Reunited Pharcyde Speak on Plans, Break Up, Dilla
Although they still have not worked on a new album, they have done some shows together. Imani explained that it can be a step towards a new CD if the vibes are right.
"We were doing our own things for a while, then the Rock the Bells opportunity came around and it was cool trying to re-create the old vibe for those shows. We’re not ready to make another album yet; these shows are about us getting together and becoming compadres again so we can go forward in the future," he noted, before speaking on new material. [click here] "It’s a vibe thing. It’s nothing that we can manufacture inorganically. I can rap forever, I write rhymes all day, but the Pharcyde is about us coming together from different angles, the same story from different perspectives. We need to just chill and hang out and let songs come together when it feels right. Time isn’t necessarily important in that respect."
Taking the blame away from Fatlip, Imani added that it was a collective issue and one that may have been related to youth.
"People shouldn’t blame it on Fatlip. We were all young and we had success come at us really fast. We were trying to maneuver through the madness and we weren’t always making good decisions. There wasn’t one moment when Fatlip or any of us did something that specifically caused a breakup. It was a series of things: from record company politics to management to everyone’s individual egos. We’d done a lot of tours and we were curious to know what it would be like to make our own music," he said "At the end of the day we’re all artists, not Pharcyde employees. It’s always hard to keep four individuals on the same page, but if you’re supposed to come back together you do, and that’s what’s happened."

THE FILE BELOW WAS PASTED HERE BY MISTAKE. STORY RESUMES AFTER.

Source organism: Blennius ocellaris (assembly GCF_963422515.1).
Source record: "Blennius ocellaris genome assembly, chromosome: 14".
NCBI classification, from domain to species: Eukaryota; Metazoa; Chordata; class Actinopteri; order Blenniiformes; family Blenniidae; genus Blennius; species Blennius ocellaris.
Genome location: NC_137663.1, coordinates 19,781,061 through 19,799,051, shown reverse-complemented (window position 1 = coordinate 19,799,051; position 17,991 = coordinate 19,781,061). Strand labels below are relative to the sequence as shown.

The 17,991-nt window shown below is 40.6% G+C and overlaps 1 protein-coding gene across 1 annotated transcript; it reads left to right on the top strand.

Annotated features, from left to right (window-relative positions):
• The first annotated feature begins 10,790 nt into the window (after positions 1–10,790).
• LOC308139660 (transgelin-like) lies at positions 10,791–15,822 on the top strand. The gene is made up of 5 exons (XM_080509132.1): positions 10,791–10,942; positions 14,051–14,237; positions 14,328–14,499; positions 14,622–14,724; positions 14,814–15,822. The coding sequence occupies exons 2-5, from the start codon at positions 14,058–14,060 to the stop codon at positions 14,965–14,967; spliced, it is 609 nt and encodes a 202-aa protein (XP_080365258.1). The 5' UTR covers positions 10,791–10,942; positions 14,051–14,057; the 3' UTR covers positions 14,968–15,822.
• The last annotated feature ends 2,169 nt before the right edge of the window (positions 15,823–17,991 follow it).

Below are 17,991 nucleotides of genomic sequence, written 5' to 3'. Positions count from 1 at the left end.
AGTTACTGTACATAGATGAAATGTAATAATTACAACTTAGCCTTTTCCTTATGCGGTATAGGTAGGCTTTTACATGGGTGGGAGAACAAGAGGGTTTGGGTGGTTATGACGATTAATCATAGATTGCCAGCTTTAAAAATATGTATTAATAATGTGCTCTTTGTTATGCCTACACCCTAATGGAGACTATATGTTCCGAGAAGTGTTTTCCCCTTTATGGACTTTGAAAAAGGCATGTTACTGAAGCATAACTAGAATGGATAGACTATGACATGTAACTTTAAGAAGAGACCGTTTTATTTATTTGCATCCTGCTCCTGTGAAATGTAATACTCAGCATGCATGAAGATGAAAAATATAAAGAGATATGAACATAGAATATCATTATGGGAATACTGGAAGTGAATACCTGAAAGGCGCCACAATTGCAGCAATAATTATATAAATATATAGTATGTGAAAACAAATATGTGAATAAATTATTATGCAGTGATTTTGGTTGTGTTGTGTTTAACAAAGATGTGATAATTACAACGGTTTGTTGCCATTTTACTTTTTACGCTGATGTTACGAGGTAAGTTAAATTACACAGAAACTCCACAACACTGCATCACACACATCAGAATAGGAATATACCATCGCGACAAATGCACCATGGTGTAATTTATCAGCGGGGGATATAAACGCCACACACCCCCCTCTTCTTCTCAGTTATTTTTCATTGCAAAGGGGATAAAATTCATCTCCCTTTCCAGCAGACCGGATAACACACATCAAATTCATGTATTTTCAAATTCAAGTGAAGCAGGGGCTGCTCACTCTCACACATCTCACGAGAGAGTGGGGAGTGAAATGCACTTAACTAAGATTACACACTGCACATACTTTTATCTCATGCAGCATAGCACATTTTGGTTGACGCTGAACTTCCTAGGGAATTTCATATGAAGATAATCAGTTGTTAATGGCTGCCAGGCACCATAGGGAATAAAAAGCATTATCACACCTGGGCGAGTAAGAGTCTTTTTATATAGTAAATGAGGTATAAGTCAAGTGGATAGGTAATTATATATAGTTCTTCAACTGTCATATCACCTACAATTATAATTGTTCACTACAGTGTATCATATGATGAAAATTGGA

During their run, The Pharcyde also worked with Dilla before more many people knew him.
"We were flipping out and losing our minds. The stuff was just incredible and he told us that it was a kid he knew named Jay Dee," Imani added."So we told the label that we wanted to pay him $2,500 per beat and they weren’t feeling it because he was barely known at the time. We told them that he was incredible and that he was going to be huge so we should get them while the beats were cheap. So he produced about half the album and we formed an incredible camaraderie with him. It was like magic -- we’d give him some tracks, disappear for a few hours and when we returned they’d sound completely different."
No official word has been given as to when the group will work on music for a brand new album.